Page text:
To many people Machiavel will be mostly associated with their early period and albums like Mechanical Moonbeams (1978) or New Lines (1980). Nothing wrong with that, as those are great albums which every serious lover of things progressive ought to own. But what probably not enough people are aware of, is that the band are still releasing new material every now and then. And in my ears, these albums all are up to par with their back catalogue. So let´s try to raise awareness for this great Belgian outfit and talk a bit about their 2011 release eleven.
Opening with Here Comes The Crash, I am reminded of Billy Sherwood area Yes, especially in the fantastic chorus. Vocal harmonies are plain beautiful. Which can be heard throughout the album as there are several accomplished singers in the band. Feel The Sun is mid paced and the e-bow guitar gives it a bit of a U2 atmosphere. Again a song that is easy on the ears and will appeal to a large audience. Machiavel excel in writing short songs with great melodies. In that sense one could say that they take a pop approach and the pure symphonic rock of their early days seems far gone. Yet here and there their roots are still audible. And of course their songs go way beyond the formulaic approach of modern music as these are real musicians that play real instruments. For me there is little point in discussing all the songs on offer. Trust me when I say this is another highly recommended release!
Devin Townsend. The guy that screamed his way through the Sex & Religion album from Steve Vai? Who released several seriously heavy metal albums with Strapping Young Lad? Who put out a string of solo albums with a wall of sound? That Devin Townsend, yes. Guess that kinda makes us expect something pretty heavy now don´t it? Well if that is the case and also what you need, do not read any further.
Because dear readers, Ghost is anything but heavy. Instead we hear acoustic guitars, flutes, keyboards, some drumming, ethereal vocal harmonies and serene vocals. Very dreamy songs, ambient like. This is a big surprise. Not because I don´t know he is capable of doing this. He has done this type of music before, but always a part here, or a track there. Never a full 72 + minute album. Very relaxed and moody, but what a wonderful album, I keep hitting the play button. This is such an intense experience, it almost hurts. Beautiful is not covering it at all… Buy at sight!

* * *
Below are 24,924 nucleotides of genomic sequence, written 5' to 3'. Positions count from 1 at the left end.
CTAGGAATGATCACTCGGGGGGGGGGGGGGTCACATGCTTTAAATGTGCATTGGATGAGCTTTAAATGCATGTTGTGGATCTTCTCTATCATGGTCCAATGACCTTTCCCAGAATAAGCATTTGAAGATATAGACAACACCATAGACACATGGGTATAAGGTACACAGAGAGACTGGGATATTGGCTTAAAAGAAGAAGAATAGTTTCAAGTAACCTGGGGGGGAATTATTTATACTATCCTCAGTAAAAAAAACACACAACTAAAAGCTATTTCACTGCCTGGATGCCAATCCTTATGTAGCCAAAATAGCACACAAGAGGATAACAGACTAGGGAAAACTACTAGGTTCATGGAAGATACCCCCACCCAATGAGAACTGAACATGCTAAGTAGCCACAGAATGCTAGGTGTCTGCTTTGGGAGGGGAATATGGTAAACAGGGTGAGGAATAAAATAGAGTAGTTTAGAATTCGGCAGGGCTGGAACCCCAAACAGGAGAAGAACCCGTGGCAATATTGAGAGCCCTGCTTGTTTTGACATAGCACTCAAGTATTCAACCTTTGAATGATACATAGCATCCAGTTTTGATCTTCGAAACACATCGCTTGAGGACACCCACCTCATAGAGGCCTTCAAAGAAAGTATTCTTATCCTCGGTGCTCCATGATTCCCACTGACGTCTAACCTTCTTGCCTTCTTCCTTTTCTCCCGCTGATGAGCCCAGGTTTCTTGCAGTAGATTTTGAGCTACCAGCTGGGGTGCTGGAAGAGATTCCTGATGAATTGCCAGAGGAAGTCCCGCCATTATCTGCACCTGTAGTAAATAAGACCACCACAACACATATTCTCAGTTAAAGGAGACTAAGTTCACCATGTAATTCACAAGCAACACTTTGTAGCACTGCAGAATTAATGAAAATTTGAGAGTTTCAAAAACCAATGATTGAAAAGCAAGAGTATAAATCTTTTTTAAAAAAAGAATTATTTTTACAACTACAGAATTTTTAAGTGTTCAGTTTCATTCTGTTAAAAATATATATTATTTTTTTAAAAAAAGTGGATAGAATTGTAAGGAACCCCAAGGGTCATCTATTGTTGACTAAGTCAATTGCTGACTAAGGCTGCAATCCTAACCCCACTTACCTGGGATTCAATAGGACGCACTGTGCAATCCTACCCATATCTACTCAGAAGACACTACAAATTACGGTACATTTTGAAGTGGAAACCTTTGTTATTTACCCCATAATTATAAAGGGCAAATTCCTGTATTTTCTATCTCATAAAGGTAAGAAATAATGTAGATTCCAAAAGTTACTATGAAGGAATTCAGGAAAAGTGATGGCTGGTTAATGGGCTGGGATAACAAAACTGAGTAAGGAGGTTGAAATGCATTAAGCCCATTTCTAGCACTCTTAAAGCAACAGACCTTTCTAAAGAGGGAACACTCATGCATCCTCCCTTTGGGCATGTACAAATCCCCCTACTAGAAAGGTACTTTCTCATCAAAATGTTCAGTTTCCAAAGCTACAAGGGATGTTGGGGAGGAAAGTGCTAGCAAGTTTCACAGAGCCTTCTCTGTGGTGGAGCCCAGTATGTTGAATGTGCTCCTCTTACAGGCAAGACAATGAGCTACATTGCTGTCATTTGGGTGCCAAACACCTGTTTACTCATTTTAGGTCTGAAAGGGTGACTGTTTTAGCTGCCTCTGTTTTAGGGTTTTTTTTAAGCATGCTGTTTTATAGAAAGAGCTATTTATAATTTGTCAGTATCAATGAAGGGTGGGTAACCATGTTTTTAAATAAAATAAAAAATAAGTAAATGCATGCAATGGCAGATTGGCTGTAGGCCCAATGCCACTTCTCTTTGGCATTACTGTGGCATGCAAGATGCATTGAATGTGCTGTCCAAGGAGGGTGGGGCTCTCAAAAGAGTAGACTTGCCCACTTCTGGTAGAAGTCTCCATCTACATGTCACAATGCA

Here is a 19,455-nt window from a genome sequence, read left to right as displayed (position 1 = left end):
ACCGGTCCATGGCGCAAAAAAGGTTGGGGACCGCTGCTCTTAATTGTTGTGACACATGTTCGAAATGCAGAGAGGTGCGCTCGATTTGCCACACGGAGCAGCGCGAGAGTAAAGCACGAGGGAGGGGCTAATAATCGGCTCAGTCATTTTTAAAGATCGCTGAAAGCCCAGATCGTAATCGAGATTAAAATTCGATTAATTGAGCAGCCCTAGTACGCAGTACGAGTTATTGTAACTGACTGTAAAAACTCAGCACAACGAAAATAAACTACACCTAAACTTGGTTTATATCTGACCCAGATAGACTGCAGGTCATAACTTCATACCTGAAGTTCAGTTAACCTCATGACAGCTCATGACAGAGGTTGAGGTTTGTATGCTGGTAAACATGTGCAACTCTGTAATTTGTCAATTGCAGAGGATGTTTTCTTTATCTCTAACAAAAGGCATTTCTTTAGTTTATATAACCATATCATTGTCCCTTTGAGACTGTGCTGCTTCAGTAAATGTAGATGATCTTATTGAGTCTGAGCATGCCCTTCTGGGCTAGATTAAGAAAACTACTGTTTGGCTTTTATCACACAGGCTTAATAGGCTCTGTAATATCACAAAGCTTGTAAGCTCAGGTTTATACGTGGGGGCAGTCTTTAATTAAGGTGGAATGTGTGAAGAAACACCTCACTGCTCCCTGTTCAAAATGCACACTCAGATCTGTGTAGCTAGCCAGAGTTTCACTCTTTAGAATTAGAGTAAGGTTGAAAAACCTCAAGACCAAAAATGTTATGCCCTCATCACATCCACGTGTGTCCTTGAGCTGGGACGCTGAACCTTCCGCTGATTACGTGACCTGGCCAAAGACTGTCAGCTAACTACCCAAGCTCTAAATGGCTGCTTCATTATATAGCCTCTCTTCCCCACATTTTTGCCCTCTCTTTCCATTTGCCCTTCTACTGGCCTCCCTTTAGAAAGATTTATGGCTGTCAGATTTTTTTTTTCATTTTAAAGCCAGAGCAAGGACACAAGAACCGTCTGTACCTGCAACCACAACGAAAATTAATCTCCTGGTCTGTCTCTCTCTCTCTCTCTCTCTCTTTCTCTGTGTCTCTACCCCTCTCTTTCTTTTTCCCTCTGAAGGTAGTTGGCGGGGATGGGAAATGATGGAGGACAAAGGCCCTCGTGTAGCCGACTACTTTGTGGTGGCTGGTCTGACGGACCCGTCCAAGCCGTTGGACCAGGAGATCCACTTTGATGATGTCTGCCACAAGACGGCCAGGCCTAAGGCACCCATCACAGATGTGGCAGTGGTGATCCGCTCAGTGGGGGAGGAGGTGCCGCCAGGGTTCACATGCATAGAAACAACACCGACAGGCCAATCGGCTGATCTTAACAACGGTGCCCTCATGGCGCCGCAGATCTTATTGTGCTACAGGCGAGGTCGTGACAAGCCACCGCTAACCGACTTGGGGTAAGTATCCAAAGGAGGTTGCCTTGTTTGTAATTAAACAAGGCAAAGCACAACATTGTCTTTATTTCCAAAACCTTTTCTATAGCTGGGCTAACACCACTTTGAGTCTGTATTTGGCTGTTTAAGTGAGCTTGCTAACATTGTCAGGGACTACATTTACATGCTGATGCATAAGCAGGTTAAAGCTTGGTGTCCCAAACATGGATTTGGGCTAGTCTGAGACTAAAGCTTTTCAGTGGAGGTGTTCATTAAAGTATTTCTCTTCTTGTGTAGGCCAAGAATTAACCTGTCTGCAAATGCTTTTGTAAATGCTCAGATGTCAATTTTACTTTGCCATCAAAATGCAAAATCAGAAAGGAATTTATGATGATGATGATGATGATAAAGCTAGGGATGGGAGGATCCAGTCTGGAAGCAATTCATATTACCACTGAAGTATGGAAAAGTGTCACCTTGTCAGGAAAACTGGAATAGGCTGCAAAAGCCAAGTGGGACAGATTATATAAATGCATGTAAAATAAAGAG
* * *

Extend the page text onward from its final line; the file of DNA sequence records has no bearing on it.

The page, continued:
Being the usual late me, I still thought it was worthwhile spending some words on this band and release. After all, in my humble opinion progressive metal hardly gets better than made by this outfit. Why you ask? Well, then you probably don´t know the band, it´s members or it´s music. So let me explain:
Singer Russel Allen is so good, Ayreon mastermind Arjen Lucassen refers to him as Sir Russel Allen. Whether it is raw, low, high, ferocious or emotional, this guy pulls it off in a style and class that is way beyond reach for most of us mere mortals. Then we have Michael Romeo. There is shredding and there is shredding, and I don´t know how many hours he put into mastering the six strings, but he is one mean dude on the guitar. And still knows when to kick things back and just open up with a simple melody. Michael Pinella on keyboards is a match to the virtuosity of the others, and has no problem soloing either. Michael Lepond on bass and Jason Rullo on drums form the perfect tandem to steer this band into the right direction without ever losing track. Both are excellent at their game as well. Well as we all know there are many excelling players out there, but what makes this band special to me, are the songs, and especially the way they incorporate the backing vocals. Between all that technical stuff, all songs are carried by great melodies and harmonies! Also they have a keen ear for arrangements and avoid firing on all six all of the time. Add to that the often majestic orchestrations and the winning formula is in display. So yes, sometimes a lot is happening, but rest assured that these songs are out to get you. And they will…
What do you call a band, that exchanges band members like other people change underwear, and still manage to sound like nothing ever changed at all? Well, the obvious answer of course is Yes. Here joined by the great Benoit David (Mystery, check them out!) on vocals and Geoff Downes (Asia) on keyboards. And wait, Trevor Horne is producing…. So we have part of the Drama line up back (an underrated album if you ask me). Or is this an upgraded version of The Buggles? Madman At The Screens sounds like an amalgam of those two. So is it a question of ” the more things change, the more they stay the same” ?